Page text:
The battle over whether Walmart will open a new store in the Heights is heating up. Mailers proclaiming "It's time to clean up this property and put it to work for all of Houston" have been popping up in mailboxes around town trying to convince residents that the abandoned property along Yale that is the proposed site of the new store needs a good old fashioned cleaning, Walmart style.
"We started hearing about them a couple days ago," said Nicholas Urbano, acting president of Responsible Urban Development for Houston, "They spent a lot of money on that mailer."
While opponents of the proposed Walmart have been taking their fight online with the website StopHeightsWalmart.org and through a companion Facebook page, it appears the big box retailer, mostly quiet until this point, has decided to join the fray with the mailer and a website, WalmartHouston.com.
The site, among other things, aims to change the discussion to jobs and money citing the creation of 300 new jobs and $870,000 in new tax revenue on the front page. It also attempts to take the emphasis off the Heights with the mailer using terms like "central Houston" and "inner loop," which probably isn't going to win them friends.
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"This isn't just a Heights deal," Urbano said. "It's an inner loop deal. The deal the developer is trying to get pulls from all Houston taxpayers. Hopefully, some of the other neighborhoods will [now] get behind the effort."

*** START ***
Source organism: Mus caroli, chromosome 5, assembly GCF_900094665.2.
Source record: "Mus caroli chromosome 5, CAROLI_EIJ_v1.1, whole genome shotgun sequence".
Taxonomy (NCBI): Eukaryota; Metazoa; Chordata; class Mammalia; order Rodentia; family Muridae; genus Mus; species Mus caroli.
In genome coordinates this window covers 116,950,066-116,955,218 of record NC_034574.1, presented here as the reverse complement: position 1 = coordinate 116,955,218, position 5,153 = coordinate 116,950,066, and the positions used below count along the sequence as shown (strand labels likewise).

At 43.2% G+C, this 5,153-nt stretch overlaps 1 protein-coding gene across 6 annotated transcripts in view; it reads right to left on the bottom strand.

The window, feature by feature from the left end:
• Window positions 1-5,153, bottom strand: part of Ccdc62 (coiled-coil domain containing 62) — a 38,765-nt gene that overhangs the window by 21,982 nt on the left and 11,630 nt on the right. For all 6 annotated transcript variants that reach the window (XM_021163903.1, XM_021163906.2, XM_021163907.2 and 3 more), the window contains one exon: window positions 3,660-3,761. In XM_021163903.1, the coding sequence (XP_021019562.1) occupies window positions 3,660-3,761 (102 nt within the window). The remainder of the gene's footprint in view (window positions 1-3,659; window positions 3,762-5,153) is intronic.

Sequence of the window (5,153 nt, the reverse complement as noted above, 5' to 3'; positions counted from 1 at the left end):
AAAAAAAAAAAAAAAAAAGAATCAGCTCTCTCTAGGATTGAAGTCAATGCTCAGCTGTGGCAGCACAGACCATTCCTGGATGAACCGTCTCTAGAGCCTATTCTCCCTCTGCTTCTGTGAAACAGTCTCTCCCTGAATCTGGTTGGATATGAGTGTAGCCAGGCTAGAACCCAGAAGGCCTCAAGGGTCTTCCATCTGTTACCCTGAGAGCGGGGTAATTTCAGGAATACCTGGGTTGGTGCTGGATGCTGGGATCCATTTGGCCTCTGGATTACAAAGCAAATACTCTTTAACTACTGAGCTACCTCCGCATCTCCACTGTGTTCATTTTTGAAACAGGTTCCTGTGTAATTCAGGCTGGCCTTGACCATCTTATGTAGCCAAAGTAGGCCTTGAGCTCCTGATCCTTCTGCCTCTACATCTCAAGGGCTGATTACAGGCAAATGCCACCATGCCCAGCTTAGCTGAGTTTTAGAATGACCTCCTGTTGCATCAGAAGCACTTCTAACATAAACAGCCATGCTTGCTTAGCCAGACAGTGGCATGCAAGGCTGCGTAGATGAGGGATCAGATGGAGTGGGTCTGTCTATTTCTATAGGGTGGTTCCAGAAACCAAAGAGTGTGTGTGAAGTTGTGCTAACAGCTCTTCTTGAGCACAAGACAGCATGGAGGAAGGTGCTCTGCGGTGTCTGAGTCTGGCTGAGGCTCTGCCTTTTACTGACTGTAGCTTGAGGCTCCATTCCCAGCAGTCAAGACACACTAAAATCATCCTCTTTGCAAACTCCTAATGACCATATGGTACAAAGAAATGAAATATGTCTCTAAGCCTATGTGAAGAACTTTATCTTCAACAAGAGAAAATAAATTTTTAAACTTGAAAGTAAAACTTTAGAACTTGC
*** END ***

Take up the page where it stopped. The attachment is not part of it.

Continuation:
This isn't the first time mailers and websites have been used to convince people of the positive impact of Walmart on their communities. Nearly identical mailers have popped up in places like Rohnert Park, California and there are websites for Chicago Baltimore with the same basic message: Walmart is as good in an urban setting as it is in the burbs.
interview with CNBC last September, Walmart CEO Mike Duke said, "I hear from many that visit from the urban cities that would say 'Why don't you have a Walmart I can shop at? Why can't I have one in my town?'" to which he responded, "We're coming."
It may not be possible to stop the juggernaut of Walmart from invading urban settings, but Houston opponents have decided to try and have some fun with their protest asking people on their Facebook page to send their photos of the most creative uses of the mailer they have received. Prizes TBD, natch.